How useful is banning and blocking a website from being accessed by the public? Straight up, it just doesn’t serve any purpose because it is downright impossible.
How many of you out there right now can actually say that it is impossible to access The Malaysian Insider after the Malaysian Communications and Multimedia Commission (MCMC) banned and blocked the site? It would be funny if you said so.
Okay, initially, when the block was first executed, many people reported that they couldn’t access the site and a MCMC notice came up on screen instead.
But within minutes, people already knew what to do to overcome the block. It isn’t very difficult with all kinds of VPN (virtual private network) and DNS (domain name system) services offered online that is very easy to use.
It’s like how Netflix has finally come to Malaysia formally this year, yet so many Malaysians have already been enjoying their services here years before through DNS and VPN settings.
In this new information age, there are just too many platforms and methods for people to obtain whatever information they want. If one way is blocked, a thousand alternatives can be found.
The ban against The Malaysian Insider obviously hasn’t stopped them. Their articles are still coming out just as frequent as before the ban and being spread on social media like Facebook and Twitter.
If the reason for the ban is, as they say, articles that can confuse the rakyat about the 1Malaysia Development Berhad scandal, then it isn’t just local outlets that need to be banned. International ones should be too.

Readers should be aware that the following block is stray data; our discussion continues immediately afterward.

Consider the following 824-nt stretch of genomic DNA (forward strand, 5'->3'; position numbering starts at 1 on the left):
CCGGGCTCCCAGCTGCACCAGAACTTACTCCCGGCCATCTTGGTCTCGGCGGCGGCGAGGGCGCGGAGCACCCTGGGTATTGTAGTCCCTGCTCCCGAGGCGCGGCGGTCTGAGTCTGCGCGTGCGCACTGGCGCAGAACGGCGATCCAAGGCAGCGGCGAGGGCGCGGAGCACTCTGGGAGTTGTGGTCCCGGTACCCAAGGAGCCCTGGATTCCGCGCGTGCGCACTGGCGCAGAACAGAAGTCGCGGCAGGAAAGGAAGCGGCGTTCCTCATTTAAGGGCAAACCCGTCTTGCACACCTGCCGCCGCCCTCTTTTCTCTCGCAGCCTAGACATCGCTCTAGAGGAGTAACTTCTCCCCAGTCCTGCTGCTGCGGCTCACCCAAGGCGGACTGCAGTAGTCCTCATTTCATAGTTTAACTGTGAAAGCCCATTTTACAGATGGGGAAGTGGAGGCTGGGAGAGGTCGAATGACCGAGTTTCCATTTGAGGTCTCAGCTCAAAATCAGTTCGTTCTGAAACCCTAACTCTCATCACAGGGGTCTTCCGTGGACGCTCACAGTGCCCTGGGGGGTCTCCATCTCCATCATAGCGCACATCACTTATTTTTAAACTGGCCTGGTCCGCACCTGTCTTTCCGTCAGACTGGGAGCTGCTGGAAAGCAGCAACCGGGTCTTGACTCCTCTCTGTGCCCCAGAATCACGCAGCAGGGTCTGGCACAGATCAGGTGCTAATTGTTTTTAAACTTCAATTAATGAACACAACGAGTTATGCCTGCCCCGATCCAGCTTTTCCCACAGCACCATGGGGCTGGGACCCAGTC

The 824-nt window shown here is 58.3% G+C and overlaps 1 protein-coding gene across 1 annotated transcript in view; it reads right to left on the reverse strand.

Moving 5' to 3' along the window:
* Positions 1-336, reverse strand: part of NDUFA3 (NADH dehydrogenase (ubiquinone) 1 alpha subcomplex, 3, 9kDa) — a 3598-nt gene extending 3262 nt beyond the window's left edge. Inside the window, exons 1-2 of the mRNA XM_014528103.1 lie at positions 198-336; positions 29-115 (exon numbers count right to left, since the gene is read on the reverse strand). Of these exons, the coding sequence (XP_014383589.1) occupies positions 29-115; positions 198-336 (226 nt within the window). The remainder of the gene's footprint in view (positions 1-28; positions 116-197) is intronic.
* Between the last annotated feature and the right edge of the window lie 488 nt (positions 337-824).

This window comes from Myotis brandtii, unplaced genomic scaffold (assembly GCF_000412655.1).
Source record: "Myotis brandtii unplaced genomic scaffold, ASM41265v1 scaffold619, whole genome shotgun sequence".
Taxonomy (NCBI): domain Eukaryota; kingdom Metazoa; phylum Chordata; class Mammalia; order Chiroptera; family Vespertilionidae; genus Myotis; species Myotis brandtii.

Articles and reports that are critical of Prime Minister Datuk Seri Najib Razak appear almost on a daily basis on news sites like The Wall Street Journal, New York Times and The Guardian. Malaysians have full access to these.
Basically, people are still getting their information and you would think that the powers that be realise this by now. And it isn’t something that has been happening only of late.
In 2008, before the Internet penetration rate in the country became as high as it is now, there was a General Election. You would think that the spread of news articles critical of the incumbent government wouldn’t be wide.
But you would be wrong to think so. People were spreading it through SMS, and not just the short articles but the long and wordy ones as well. People didn’t even mind reading it dot matrix!
The incumbent government ended up losing five states and suffered their worst election result in history. And even then, they tried to block information about the results from appearing on mainstream media.
It was weird why they would even attempt to do so. People were bound to find out either one way or another. It just goes to show that information can never really be blocked and denied totally.
It would be much better to actually counter all the information with more accurate information so people can make up their own minds based on whoever is more convincing or truthful. It would be the obvious way, you would think.